Friday, October 07, 2016

These are the places Obama may protect by January

Emily Yehle, E&E reporter

Obama has created or expanded 28 national monuments, using his power under the century-old Antiquities Act. In the last two months alone, he quadrupled the size of the Papahānaumokuākea Marine National Monument, set aside 87,000 acres in Maine as the Katahdin Woods and Waters National Monument and created the first marine monument in the Atlantic Ocean.

Most environmentalists think he's not done. Some predict Obama will create three or four more monuments before his term ends.

But which ones?

Under the Antiquities Act, Obama is able to unilaterally set aside federal land. He doesn't have to hold public hearings, get local support or ask Congress.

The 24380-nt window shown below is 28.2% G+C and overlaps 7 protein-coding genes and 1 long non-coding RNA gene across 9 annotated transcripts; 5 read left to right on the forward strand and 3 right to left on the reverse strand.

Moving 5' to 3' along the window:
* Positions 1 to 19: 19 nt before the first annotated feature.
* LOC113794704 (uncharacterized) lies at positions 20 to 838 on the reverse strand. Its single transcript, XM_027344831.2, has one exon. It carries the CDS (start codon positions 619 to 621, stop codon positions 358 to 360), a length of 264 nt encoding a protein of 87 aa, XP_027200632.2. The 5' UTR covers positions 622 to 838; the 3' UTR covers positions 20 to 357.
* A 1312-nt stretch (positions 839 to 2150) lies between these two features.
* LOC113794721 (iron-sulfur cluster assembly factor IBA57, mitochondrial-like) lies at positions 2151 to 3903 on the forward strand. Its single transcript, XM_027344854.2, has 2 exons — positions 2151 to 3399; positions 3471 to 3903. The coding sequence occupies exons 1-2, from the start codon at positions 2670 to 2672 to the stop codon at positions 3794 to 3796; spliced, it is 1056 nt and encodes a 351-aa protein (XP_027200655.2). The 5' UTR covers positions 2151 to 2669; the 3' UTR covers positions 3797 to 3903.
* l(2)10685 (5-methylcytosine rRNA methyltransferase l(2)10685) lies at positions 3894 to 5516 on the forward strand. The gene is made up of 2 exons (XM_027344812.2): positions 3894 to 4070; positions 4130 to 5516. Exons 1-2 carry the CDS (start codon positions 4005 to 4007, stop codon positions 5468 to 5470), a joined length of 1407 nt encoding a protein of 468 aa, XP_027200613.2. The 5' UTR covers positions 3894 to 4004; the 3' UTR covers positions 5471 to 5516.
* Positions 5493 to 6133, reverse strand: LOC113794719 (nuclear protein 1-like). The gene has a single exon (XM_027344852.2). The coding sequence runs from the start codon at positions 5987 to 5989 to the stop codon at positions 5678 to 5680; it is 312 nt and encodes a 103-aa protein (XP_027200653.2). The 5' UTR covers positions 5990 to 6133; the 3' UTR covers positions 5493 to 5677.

Obama's willingness to use the act — and the approaching end of his presidency — has also resulted in a steady stream of pitches by conservationists, including for a former artillery range in Texas and seamounts off California's shores.

So far, however, Obama has generally stuck to a pattern before announcing a monument. It usually begins with a proposal from an advocacy group, gains steam in a local public meeting with an administration official and takes shape in legislation from local lawmakers that the White House can build upon.

After a few tweaks, Obama rolls out the announcement with all the attending fanfare. Here are some of the more likely candidates:

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